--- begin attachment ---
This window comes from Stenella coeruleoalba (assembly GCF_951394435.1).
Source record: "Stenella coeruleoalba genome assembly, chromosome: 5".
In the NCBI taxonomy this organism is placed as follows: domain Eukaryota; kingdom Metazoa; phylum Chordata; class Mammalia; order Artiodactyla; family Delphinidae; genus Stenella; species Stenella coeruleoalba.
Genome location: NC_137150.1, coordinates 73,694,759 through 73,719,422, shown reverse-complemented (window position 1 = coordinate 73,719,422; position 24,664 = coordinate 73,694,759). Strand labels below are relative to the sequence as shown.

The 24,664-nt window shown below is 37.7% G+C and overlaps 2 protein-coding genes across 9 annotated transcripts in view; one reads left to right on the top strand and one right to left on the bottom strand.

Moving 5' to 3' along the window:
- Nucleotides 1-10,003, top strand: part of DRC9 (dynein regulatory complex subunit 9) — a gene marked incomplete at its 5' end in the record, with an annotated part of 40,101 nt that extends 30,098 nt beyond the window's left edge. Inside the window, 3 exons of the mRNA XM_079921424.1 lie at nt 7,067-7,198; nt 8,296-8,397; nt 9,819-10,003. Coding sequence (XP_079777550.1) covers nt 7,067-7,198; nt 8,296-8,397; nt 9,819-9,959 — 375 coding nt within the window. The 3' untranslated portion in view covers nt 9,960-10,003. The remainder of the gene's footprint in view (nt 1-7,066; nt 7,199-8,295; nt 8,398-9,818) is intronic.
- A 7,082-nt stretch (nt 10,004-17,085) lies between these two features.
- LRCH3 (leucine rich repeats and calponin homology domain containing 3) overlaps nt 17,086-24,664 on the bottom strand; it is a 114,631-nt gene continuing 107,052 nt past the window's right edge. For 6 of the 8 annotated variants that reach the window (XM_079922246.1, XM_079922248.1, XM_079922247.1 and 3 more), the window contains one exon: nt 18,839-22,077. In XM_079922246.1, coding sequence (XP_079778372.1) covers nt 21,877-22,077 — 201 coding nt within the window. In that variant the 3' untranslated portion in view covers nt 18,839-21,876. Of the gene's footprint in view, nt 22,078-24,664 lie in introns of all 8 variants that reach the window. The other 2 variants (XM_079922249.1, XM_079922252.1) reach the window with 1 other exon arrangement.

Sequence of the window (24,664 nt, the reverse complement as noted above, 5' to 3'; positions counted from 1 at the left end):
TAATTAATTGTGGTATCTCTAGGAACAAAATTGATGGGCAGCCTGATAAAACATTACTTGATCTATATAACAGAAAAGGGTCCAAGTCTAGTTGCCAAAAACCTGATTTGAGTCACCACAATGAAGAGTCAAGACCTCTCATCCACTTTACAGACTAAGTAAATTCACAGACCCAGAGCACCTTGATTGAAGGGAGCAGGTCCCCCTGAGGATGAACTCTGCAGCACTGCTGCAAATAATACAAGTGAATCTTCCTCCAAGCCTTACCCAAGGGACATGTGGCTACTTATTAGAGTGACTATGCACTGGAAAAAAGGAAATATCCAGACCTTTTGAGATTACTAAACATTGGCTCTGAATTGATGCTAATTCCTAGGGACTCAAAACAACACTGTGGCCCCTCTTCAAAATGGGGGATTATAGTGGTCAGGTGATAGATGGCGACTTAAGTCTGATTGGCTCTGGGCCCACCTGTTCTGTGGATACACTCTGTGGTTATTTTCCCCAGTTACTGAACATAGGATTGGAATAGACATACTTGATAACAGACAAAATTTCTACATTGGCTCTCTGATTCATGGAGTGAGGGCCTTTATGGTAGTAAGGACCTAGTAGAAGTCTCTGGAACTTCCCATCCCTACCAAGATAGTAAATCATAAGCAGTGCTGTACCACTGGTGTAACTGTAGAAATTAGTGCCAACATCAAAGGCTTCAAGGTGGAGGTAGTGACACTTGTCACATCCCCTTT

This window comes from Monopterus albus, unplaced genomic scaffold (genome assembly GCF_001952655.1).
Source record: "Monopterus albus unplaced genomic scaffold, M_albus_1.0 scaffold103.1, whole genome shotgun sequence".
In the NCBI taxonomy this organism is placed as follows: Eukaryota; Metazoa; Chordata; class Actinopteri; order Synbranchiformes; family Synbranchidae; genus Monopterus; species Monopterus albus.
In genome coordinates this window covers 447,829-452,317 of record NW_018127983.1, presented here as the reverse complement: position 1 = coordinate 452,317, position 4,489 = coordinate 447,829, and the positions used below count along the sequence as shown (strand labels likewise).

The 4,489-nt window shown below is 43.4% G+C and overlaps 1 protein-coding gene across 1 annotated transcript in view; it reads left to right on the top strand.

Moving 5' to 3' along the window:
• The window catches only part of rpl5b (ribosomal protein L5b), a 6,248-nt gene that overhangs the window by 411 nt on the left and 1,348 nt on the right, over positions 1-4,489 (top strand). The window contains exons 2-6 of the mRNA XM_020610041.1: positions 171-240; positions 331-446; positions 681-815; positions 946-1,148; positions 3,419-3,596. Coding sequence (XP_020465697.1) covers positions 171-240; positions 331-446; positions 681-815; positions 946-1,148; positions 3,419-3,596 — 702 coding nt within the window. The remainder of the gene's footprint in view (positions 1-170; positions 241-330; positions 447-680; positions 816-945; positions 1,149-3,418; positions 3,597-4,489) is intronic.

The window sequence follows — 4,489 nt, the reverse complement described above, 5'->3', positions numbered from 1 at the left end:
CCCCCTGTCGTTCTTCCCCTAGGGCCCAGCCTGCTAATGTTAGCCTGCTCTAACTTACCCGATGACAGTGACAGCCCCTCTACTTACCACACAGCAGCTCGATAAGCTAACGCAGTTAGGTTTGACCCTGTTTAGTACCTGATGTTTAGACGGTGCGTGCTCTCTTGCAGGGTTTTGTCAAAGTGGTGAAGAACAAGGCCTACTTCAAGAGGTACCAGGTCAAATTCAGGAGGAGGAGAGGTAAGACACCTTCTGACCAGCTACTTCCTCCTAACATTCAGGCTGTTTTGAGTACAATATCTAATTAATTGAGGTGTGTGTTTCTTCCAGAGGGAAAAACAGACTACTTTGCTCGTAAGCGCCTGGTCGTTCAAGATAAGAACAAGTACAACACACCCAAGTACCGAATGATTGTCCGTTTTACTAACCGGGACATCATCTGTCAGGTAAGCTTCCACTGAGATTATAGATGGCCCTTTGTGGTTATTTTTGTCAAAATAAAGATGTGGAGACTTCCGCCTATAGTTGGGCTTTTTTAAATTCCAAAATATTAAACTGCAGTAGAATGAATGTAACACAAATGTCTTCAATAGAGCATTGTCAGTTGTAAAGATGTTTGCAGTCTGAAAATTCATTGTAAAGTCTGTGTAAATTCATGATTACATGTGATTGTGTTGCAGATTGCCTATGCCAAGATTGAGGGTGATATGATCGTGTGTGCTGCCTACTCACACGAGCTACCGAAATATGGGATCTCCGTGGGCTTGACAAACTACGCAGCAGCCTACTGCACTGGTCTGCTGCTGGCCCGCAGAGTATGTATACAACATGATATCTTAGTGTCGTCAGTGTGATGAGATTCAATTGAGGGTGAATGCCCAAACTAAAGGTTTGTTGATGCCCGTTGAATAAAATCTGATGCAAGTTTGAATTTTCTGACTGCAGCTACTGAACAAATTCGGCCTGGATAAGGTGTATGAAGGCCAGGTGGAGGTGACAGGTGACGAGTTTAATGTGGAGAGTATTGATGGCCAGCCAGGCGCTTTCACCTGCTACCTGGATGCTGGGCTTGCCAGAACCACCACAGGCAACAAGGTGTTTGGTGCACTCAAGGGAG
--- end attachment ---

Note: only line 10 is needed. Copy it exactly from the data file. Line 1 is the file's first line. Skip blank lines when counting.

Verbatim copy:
Sequence of the window (24,664 nt, the reverse complement as noted above, 5' to 3'; positions counted from 1 at the left end):